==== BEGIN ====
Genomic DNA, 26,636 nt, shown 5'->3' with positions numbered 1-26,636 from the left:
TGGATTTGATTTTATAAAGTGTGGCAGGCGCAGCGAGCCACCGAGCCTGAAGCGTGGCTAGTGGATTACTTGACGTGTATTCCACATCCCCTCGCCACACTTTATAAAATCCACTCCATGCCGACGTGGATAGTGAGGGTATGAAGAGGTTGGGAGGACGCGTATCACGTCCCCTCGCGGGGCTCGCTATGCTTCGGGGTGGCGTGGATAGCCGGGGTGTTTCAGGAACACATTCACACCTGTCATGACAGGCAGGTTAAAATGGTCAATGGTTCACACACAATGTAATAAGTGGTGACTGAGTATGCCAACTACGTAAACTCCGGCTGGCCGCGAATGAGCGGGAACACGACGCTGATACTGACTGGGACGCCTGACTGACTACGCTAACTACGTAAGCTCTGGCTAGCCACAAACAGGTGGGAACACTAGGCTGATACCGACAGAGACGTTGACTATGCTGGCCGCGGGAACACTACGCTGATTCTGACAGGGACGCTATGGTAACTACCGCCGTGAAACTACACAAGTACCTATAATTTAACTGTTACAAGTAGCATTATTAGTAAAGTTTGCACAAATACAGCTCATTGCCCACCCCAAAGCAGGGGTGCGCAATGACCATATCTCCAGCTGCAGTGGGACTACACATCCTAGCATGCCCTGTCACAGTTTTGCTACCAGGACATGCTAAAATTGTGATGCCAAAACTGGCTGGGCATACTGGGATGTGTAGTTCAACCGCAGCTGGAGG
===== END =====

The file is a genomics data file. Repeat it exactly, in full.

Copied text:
Genomic DNA, 26,636 nt, shown 5'->3' with positions numbered 1-26,636 from the left:
TGGATTTGATTTTATAAAGTGTGGCAGGCGCAGCGAGCCACCGAGCCTGAAGCGTGGCTAGTGGATTACTTGACGTGTATTCCACATCCCCTCGCCACACTTTATAAAATCCACTCCATGCCGACGTGGATAGTGAGGGTATGAAGAGGTTGGGAGGACGCGTATCACGTCCCCTCGCGGGGCTCGCTATGCTTCGGGGTGGCGTGGATAGCCGGGGTGTTTCAGGAACACATTCACACCTGTCATGACAGGCAGGTTAAAATGGTCAATGGTTCACACACAATGTAATAAGTGGTGACTGAGTATGCCAACTACGTAAACTCCGGCTGGCCGCGAATGAGCGGGAACACGACGCTGATACTGACTGGGACGCCTGACTGACTACGCTAACTACGTAAGCTCTGGCTAGCCACAAACAGGTGGGAACACTAGGCTGATACCGACAGAGACGTTGACTATGCTGGCCGCGGGAACACTACGCTGATTCTGACAGGGACGCTATGGTAACTACCGCCGTGAAACTACACAAGTACCTATAATTTAACTGTTACAAGTAGCATTATTAGTAAAGTTTGCACAAATACAGCTCATTGCCCACCCCAAAGCAGGGGTGCGCAATGACCATATCTCCAGCTGCAGTGGGACTACACATCCTAGCATGCCCTGTCACAGTTTTGCTACCAGGACATGCTAAAATTGTGATGCCAAAACTGGCTGGGCATACTGGGATGTGTAGTTCAACCGCAGCTGGAGG